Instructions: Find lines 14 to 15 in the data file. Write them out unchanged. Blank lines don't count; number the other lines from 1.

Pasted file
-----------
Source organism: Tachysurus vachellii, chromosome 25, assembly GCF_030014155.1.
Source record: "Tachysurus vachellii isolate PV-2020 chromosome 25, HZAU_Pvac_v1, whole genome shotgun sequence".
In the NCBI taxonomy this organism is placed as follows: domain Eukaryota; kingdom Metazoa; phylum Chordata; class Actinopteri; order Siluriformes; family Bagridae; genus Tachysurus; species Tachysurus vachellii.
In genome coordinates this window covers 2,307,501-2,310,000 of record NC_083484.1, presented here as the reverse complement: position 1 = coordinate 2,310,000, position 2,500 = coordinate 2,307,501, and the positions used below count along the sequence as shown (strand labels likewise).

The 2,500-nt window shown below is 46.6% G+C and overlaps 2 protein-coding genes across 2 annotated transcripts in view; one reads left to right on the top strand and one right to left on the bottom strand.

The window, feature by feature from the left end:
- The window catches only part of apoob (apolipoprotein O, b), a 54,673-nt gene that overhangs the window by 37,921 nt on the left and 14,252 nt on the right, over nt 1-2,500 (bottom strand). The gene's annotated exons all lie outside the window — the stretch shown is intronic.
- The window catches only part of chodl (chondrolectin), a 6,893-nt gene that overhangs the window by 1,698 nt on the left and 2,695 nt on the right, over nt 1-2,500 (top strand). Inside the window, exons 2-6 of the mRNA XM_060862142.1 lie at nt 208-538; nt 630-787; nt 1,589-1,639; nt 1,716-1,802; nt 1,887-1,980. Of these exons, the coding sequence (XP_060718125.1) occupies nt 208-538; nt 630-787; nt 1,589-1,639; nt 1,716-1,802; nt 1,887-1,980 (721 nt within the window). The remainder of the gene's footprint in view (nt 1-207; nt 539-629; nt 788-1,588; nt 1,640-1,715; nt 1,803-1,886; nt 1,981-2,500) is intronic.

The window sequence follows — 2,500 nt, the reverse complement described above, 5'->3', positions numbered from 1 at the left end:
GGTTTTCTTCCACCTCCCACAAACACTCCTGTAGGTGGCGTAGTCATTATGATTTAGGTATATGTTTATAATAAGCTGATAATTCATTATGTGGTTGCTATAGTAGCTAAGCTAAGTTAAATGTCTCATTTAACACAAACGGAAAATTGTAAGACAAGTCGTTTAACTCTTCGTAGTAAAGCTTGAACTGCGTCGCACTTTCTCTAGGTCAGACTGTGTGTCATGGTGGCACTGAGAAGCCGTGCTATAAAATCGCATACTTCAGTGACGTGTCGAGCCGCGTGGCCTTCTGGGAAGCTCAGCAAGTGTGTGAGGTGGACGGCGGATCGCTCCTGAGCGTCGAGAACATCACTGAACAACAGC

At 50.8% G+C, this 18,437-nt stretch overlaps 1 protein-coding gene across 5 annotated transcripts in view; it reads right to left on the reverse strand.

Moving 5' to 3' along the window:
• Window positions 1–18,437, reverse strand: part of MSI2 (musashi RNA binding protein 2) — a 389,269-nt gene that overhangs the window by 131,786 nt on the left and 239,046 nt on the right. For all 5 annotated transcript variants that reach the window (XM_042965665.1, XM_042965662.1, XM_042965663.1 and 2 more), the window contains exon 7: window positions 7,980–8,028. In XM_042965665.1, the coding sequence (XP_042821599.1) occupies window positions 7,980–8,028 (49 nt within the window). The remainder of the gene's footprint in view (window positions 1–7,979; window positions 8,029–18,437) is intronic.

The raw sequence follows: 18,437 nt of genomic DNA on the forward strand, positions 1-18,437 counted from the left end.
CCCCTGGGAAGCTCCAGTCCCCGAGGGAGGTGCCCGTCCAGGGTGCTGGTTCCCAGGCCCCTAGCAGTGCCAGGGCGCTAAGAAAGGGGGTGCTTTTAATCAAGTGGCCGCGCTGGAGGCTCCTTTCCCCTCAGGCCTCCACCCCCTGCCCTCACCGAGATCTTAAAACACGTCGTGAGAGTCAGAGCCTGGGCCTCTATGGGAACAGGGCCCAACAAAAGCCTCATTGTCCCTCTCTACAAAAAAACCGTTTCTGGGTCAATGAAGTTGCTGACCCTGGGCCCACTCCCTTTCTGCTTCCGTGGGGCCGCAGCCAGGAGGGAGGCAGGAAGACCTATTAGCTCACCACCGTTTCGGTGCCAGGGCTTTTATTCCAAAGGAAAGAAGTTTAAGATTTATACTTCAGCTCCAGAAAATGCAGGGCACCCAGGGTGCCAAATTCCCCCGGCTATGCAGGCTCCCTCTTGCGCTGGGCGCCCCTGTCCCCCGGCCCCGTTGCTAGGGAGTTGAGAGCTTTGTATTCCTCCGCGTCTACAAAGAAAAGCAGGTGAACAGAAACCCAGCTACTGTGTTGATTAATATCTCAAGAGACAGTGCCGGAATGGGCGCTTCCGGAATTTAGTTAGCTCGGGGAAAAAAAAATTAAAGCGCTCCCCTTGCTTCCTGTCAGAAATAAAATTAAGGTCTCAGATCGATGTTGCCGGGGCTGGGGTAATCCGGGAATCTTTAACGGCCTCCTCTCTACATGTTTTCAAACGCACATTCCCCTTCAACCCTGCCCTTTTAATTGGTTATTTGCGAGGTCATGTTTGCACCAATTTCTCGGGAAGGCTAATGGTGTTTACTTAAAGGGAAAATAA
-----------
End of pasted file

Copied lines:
The raw sequence follows: 18,437 nt of genomic DNA on the forward strand, positions 1-18,437 counted from the left end.
CCCCTGGGAAGCTCCAGTCCCCGAGGGAGGTGCCCGTCCAGGGTGCTGGTTCCCAGGCCCCTAGCAGTGCCAGGGCGCTAAGAAAGGGGGTGCTTTTAATCAAGTGGCCGCGCTGGAGGCTCCTTTCCCCTCAGGCCTCCACCCCCTGCCCTCACCGAGATCTTAAAACACGTCGTGAGAGTCAGAGCCTGGGCCTCTATGGGAACAGGGCCCAACAAAAGCCTCATTGTCCCTCTCTACAAAAAAACCGTTTCTGGGTCAATGAAGTTGCTGACCCTGGGCCCACTCCCTTTCTGCTTCCGTGGGGCCGCAGCCAGGAGGGAGGCAGGAAGACCTATTAGCTCACCACCGTTTCGGTGCCAGGGCTTTTATTCCAAAGGAAAGAAGTTTAAGATTTATACTTCAGCTCCAGAAAATGCAGGGCACCCAGGGTGCCAAATTCCCCCGGCTATGCAGGCTCCCTCTTGCGCTGGGCGCCCCTGTCCCCCGGCCCCGTTGCTAGGGAGTTGAGAGCTTTGTATTCCTCCGCGTCTACAAAGAAAAGCAGGTGAACAGAAACCCAGCTACTGTGTTGATTAATATCTCAAGAGACAGTGCCGGAATGGGCGCTTCCGGAATTTAGTTAGCTCGGGGAAAAAAAAATTAAAGCGCTCCCCTTGCTTCCTGTCAGAAATAAAATTAAGGTCTCAGATCGATGTTGCCGGGGCTGGGGTAATCCGGGAATCTTTAACGGCCTCCTCTCTACATGTTTTCAAACGCACATTCCCCTTCAACCCTGCCCTTTTAATTGGTTATTTGCGAGGTCATGTTTGCACCAATTTCTCGGGAAGGCTAATGGTGTTTACTTAAAGGGAAAATAA